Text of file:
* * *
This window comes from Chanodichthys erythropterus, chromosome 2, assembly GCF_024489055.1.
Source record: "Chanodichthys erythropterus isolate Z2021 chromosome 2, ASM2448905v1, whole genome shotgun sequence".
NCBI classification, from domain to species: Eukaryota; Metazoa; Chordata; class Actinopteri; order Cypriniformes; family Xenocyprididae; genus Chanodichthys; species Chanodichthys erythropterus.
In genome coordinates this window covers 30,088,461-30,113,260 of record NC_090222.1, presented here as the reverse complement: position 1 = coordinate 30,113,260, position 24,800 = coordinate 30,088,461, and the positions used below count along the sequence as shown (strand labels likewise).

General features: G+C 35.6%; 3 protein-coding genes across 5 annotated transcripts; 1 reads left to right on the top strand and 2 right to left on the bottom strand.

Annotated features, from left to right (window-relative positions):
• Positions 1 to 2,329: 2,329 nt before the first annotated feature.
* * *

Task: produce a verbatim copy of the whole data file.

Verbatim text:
This window comes from Chanodichthys erythropterus, chromosome 2, assembly GCF_024489055.1.
Source record: "Chanodichthys erythropterus isolate Z2021 chromosome 2, ASM2448905v1, whole genome shotgun sequence".
NCBI classification, from domain to species: Eukaryota; Metazoa; Chordata; class Actinopteri; order Cypriniformes; family Xenocyprididae; genus Chanodichthys; species Chanodichthys erythropterus.
In genome coordinates this window covers 30,088,461-30,113,260 of record NC_090222.1, presented here as the reverse complement: position 1 = coordinate 30,113,260, position 24,800 = coordinate 30,088,461, and the positions used below count along the sequence as shown (strand labels likewise).

General features: G+C 35.6%; 3 protein-coding genes across 5 annotated transcripts; 1 reads left to right on the top strand and 2 right to left on the bottom strand.

Annotated features, from left to right (window-relative positions):
• Positions 1 to 2,329: 2,329 nt before the first annotated feature.